In 1976, Walter Anderson, who was in charge of the hiring hall in Mobile, Alabama, sought to induce Chambless to retire in accord with then current union policy. Anderson advised Chambless that the union wanted all the older licensed deck officers to retire and that if Chambless did not retire, he could expect to be shipped out on second or third mate assignments. During 1976 and 1977 all of Chambless' assignments through the Mobile, Alabama hiring hall were in second or third mate jobs. In a letter dated March 17, 1979, sent to all offshore ports, Robert Lowen, Union President, discussed the union's effort to secure non-wage related benefits and other incentives to induce older deck officers to retire.

 Chambless apparently succumbed to the pressure and filed an application for retirement benefits on November 12, 1976, but then, having second thoughts, withdrew the application. On April 2, 1977, he filed a second application.At that time he was advised that his retirement benefits would be approximately $920 per month. This calculation was presumably based on his 33 1/4 years of pension service credits as of April 2, 1977, and his average salary for his five highest salary years betwen 1967 and 1977, which appear to be 1970-1975 when he sailed two times as master (6/10/73-9/30/74 Hess Petrol; 7/1/74-11/24/75 Greenport) and five times as chief mate (1/1/70-2/11/70, Spirit of Liberty; 5/25/70-1/1/71, Golden Gate; 8/6/71-3/31/73, Hess Voyager; 4/9/73-6/9/73, Hess Petrol; 2/14/75-4/10/75, Hess Refiner).

 Prior to filing his application, Chambless had accepted employment as a master (3/18/77-4/1/77) on the Mission Viking, a vessel owned by a company not a party to a collective bargaining agreement with MM&P. He testified that before accepting this assignment, he had spoken to the dispatcher at the union hiring hall in Mobile, Alabama and was advised that there would be no problem. Two days after the filing of his April 2, 1977 application, he accepted assignment as master on the Mount Explorer, another non-MM&P contract vessel. That assignment did not end until September 13, 1977. The Mission Viking was an oil drilling rig. The Mount Explorer was a U.S. flag ocean going vessel.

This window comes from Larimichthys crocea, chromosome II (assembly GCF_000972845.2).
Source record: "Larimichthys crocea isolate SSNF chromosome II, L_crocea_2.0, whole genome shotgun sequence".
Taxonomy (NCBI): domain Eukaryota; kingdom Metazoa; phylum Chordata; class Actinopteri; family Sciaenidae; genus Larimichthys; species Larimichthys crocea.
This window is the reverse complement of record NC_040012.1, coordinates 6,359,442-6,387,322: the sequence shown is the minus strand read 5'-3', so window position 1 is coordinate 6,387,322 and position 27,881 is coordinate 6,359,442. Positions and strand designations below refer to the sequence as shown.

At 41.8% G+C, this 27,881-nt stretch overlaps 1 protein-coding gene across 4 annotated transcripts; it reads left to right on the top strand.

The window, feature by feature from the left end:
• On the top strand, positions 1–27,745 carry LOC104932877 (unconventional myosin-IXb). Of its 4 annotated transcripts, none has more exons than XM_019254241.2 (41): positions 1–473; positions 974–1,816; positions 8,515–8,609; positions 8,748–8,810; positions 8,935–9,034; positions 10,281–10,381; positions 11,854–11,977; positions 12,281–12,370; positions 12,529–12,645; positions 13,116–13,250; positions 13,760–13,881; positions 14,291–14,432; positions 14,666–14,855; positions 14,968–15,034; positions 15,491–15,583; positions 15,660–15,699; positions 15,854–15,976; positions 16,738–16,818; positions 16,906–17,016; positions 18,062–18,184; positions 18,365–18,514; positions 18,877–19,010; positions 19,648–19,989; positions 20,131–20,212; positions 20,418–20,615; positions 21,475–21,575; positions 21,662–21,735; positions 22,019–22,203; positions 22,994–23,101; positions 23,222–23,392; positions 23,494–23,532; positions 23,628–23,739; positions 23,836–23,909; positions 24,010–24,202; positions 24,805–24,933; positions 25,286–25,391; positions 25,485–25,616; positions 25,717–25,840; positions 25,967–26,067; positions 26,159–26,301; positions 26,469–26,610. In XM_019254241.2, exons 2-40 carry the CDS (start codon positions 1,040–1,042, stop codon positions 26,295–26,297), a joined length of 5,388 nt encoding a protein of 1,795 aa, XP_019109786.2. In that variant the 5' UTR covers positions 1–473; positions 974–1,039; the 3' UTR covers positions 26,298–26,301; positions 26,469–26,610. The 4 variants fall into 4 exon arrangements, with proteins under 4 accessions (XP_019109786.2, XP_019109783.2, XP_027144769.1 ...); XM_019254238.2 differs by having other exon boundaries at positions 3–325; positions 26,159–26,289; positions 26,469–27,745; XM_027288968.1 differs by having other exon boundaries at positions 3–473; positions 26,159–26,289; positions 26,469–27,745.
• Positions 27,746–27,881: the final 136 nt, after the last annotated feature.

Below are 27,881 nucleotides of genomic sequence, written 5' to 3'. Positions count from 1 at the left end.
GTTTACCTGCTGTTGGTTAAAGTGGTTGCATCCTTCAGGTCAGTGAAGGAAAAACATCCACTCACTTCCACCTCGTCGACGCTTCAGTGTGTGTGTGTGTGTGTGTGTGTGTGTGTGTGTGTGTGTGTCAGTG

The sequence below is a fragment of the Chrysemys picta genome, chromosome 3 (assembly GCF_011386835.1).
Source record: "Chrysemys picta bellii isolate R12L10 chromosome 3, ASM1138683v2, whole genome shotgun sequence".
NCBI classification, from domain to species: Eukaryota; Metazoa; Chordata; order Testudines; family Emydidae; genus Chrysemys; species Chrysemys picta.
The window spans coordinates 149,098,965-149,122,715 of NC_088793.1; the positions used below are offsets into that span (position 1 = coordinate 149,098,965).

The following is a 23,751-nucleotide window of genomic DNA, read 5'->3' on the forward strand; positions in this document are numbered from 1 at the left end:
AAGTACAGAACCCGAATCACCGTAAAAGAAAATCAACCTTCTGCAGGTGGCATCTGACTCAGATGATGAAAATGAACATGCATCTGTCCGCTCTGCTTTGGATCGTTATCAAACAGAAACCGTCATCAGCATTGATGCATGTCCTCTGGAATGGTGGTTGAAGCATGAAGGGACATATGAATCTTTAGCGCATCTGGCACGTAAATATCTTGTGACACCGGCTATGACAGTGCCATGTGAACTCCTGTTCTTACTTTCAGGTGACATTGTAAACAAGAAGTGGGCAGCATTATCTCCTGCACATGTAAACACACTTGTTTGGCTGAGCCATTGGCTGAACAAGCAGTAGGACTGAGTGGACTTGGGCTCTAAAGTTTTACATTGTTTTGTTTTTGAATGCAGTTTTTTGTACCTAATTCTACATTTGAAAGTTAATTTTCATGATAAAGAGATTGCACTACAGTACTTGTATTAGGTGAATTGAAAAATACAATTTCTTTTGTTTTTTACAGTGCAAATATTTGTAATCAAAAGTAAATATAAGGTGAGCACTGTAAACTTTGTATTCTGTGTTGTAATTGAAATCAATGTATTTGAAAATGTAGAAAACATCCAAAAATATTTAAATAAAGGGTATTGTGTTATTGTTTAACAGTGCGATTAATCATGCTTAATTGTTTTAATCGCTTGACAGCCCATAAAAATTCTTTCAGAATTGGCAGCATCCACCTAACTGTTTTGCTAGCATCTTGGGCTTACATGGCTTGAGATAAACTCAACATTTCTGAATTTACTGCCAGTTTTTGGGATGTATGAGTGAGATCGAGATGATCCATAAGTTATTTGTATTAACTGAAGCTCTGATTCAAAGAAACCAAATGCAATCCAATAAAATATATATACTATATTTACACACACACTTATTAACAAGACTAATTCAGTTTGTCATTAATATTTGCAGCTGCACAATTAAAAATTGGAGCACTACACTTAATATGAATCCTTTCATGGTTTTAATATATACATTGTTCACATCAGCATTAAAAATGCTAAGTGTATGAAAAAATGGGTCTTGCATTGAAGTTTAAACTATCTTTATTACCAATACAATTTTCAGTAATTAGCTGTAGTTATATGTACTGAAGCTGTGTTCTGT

On August 24, 1976, the trustees adopted amendments 46 and 47 as new plan regulations. These amendments were proposed by union designated trustees and drafted by union counsel who advised the trustees that the two proposals were not at odds with any ERISA provision. Amendment 46 provides that retirees working in forbidden employment are not entitled to any pension benefits during such employment and for six months thereafter, provided the six month penalty does not extend beyond the retiree's normal retirement age. Moreover, if a retiree works as a licensed deck officer on a U.S. flag ocean going vessel owned by a company not participating in the MM&P plan, the retiree forefeits his pension benefits until normal retirement. Amendment 47 provides that an active member (i.e. one not yet retired) who, subsequent to acquiring 10 years of vesting service, works as a licensed deck officer on a United States flag ocean going vessel for a company not under contract with MM&P, shall not be entitled to any pension benefits until normal retirement age.

 The two new amendments were discussed in articles by Robert Lowen, then MM&P Secretary Treasurer and Stephen Maher, plan administrator, published in the October 1977 issue of the MM&P newspaper, The Pilot. Lowen's article called attention to the regulations' ban on prohibited employment. Maher's article highlighted the same theme in a short explanation of the amendments' meaning, and his article carried the full text of the two provisions. In a later article published in the December, 1976 issue of the newspaper, Maher again focused on the two regulations and discussed their importance.

 Copies of the newspaper, distributed at union hiring halls in various ports from which the union operates, are not mailed to union members or pension participants. Booklets concerning the pension plan and explaining the regulations are sent to plan participants but the text of neither the regulations or amendments are sent directly to union members. The first communication directly to the plan ...